At This is the Name of This Blog, Trent is asking if there is such thing as a conscious inference. He is reporting that he can’t notice that he is doing anything in the cases which would usually be called “conscious inferences”. Besides maybe wondering about premise, and becoming aware of the conclusion.
Trent seems to connect that to a theory of there being a separate cognitive module which does the inference when we wonder, and return the result to us as on screen.
I left comment there, that we are actually doing something (at least in the cases when we are not doing the inference mechanically). What we are doing is that we are understanding the premise.
I would further argue, that it is that understanding (or comprehension) which is in fact what we call “conscious inference”, and not some separate process.
There are two arguments I want to give about this:
I want to point of how we sometimes use “what it means” and “understand what it means”. Often we use it to connect the inference B with the original statement A. So we say “A means B”, and this is which fits with my position, we can equate person failing to do inference B with person failing to understand what A means. I think that in fact we are more likely to say “he doesn’t understand what it means”, and not “he fails to do the inferences”. It seems to me that this second way of talking, might in fact be connected to some wrong assumption that our mind works as some formal logical machine.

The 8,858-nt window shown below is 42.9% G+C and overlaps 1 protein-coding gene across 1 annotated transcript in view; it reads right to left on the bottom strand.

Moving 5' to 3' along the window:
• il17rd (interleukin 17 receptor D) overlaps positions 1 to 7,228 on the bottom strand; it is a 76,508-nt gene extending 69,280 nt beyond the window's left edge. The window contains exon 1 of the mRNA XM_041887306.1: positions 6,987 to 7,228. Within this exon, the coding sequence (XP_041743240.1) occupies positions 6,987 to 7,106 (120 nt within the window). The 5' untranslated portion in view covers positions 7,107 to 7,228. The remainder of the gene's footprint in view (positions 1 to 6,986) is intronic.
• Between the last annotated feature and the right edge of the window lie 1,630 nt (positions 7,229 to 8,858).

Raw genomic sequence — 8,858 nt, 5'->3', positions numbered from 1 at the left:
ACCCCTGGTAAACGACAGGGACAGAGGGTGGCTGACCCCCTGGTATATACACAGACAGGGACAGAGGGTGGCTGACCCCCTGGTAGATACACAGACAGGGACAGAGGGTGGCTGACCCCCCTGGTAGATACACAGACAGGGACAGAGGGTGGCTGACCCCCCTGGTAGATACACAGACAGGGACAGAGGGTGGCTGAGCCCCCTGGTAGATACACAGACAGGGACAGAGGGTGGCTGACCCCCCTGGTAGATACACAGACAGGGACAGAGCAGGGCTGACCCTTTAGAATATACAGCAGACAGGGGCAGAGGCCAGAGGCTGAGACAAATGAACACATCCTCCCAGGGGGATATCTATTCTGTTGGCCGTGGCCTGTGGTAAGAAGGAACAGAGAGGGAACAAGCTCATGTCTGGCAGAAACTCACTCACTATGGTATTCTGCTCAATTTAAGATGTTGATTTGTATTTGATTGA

In the cases which are described by “doing consciously the inferences”, we do understand the necessity of the inference, or how the assumption is related to the inference. If the work was done by some separate module and if we were getting as a ready result, it wouldn’t matter for us if we are getting this or that result, what we would have is some blind faith in whatever is returning us the results. But, it is not the case. When I understand that if (A v B) & ~A means B, it is because I understand fully what is going on, not because I’m dependent on some cognitive module.
Connected to this, I want to point that the things are similar in other cases. For example when we compare two shades of color and say that one is brighter, if we aren’t doing it mechanically, we are in fact aware that the one color looks brighter to us, and we are not merely reporting an answer which came to us from some separate “comparator” – so to say, that relation between the two shades is there in the shade as we are aware of them. Same as if we are comparing two shades of color as being same, when we are saying that 1+1=2 (though, this is risky to say on philosophical blog, because I guess philosophers don’t understand 1+1=2 as all “normal” people do), etc…